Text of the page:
(Above) After the death of his father, a young Steve Saint is comforted by his aunt.

BY RUSTY BENSON | AFA Journal Associate Editor

In an epilogue to the 2005 edition of the best selling Through Gates of Splendor, author Elisabeth Elliot writes that she has sometimes wondered if audiences tire of hearing the true story of five American missionaries — including her former husband Jim Elliot — who were killed by primitive tribesmen in the jungles of Ecuador in 1956. Apparently they do not.

On the 50th anniversary of the historic martyrdom, the remarkable story is the subject of a major motion picture from Every Tribe Entertainment titled End of the Spear. The movie was scheduled for release January 20 on 1,200 screens nationwide.

The movie is based on a new book, also titled End of the Spear, by Steve Saint. Saint is the son of Nate Saint, the missionary pilot who was killed as part of the mission team working to bring the Gospel to the notoriously violent Waodani Indians.

A documentary version of the story, Beyond the Gates of Splendor, is also available on DVD.

The new movie, documentary and book all tell the story from two new perspectives: that of Steve Saint, who has maintained a close relationship with the Waodani, and from the view of the tribesmen themselves.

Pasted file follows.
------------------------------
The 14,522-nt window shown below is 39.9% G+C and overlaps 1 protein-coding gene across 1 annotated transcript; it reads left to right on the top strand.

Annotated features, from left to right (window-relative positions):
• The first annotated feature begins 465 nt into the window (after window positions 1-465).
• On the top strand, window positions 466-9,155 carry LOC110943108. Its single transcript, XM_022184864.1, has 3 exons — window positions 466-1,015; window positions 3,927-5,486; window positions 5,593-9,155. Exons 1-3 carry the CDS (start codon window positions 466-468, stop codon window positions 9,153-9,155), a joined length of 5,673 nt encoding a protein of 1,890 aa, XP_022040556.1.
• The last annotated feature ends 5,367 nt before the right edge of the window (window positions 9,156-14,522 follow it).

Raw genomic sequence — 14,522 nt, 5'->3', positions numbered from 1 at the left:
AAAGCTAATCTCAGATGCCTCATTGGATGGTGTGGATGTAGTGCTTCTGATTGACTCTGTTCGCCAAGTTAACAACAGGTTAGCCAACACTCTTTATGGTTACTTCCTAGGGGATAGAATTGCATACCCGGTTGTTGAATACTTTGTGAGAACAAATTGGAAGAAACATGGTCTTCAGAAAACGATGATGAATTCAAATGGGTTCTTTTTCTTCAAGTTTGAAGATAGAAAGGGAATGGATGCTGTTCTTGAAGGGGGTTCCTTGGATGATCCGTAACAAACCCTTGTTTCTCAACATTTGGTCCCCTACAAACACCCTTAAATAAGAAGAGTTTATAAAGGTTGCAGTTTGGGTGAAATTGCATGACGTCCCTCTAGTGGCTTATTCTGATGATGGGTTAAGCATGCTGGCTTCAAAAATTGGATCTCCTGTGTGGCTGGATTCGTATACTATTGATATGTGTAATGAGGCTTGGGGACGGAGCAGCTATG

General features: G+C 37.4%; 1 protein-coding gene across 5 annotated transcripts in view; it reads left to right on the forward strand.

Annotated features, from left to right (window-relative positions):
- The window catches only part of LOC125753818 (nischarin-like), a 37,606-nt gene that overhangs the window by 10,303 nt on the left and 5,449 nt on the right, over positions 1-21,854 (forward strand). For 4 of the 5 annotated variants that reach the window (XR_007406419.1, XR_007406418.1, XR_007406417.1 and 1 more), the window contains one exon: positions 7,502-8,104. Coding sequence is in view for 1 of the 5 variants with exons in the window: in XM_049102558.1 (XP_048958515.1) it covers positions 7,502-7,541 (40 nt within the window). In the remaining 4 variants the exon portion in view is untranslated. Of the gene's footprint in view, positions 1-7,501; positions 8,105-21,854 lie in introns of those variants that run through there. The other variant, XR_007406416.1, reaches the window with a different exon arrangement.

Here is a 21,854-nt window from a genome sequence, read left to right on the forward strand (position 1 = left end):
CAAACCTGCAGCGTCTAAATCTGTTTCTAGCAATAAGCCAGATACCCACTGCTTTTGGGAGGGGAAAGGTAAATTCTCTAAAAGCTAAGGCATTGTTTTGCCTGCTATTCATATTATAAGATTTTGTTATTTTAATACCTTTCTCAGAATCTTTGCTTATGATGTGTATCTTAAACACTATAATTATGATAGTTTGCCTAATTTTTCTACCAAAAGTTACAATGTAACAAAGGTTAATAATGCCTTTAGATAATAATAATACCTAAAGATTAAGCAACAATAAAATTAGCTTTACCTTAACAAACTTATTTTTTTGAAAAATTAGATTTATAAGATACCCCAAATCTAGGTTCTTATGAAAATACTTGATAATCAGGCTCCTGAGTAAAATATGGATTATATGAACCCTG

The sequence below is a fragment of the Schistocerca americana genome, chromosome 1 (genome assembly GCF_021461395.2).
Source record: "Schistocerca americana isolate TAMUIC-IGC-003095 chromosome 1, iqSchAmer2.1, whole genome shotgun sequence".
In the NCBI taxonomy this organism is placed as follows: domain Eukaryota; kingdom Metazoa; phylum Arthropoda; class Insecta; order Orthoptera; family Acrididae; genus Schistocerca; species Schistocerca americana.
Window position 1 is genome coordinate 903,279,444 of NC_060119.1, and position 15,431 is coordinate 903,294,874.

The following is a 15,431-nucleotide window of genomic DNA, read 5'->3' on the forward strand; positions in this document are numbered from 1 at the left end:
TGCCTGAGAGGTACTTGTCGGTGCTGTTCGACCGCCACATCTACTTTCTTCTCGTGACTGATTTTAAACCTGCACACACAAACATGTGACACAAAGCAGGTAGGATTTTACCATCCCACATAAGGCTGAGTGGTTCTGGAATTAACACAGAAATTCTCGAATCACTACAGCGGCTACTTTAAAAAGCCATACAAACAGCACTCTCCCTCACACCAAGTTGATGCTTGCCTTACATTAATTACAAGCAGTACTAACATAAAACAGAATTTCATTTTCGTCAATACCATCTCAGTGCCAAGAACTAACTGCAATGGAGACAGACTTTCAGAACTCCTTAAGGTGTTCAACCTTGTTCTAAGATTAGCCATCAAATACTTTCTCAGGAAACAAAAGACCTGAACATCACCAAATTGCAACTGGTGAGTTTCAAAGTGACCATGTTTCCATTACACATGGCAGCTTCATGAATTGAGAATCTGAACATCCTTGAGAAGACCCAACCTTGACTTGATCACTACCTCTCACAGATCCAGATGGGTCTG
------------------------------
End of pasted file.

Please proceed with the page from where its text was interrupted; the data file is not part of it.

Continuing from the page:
While the elements of a great movie are in place — an enthralling story, a competent cast, an exotic backdrop and high production values — Christian audiences may find two weaknesses.

First, the authentic and passionate Christ-centered motive of the missionaries is lacking, rendering an incomplete portrayal. In contrast, Elliot’s book clearly documents the Gospel zeal that drove the mission endeavor.

Second, Christians may be ambivalent at the choice of Chad Allen to portray both Nate Saint and a grown-up Steve Saint. Allen is an out-spoken gay activist who crusades against a federal marriage amendment.

Despite the movie’s shortcomings, it makes an important contribution to the understanding of the events surrounding the killings and to the changes that took place in the tribe in the years after. In addition, the human drama of a son losing his father, as well as the ongoing close relationship between Steve Saint and the Waodani are well done.

Hopefully, the new movie will create a renewed interest in the people and events that first shook the world a half-century ago. Still, Christians are most likely to find Elliot’s book the most satisfying account.

Available at AFA Superstore
Through Gates of Splendor by Elisabeth Elliot — $6.15 in paperback
Beyond the Gates of Splendor: A True Story — DVD video $17.58
End of the Spear
by Steve Saint — $20.23 in hardcover
End of the Spear
by Steve Saint — $29.03 audio book on CD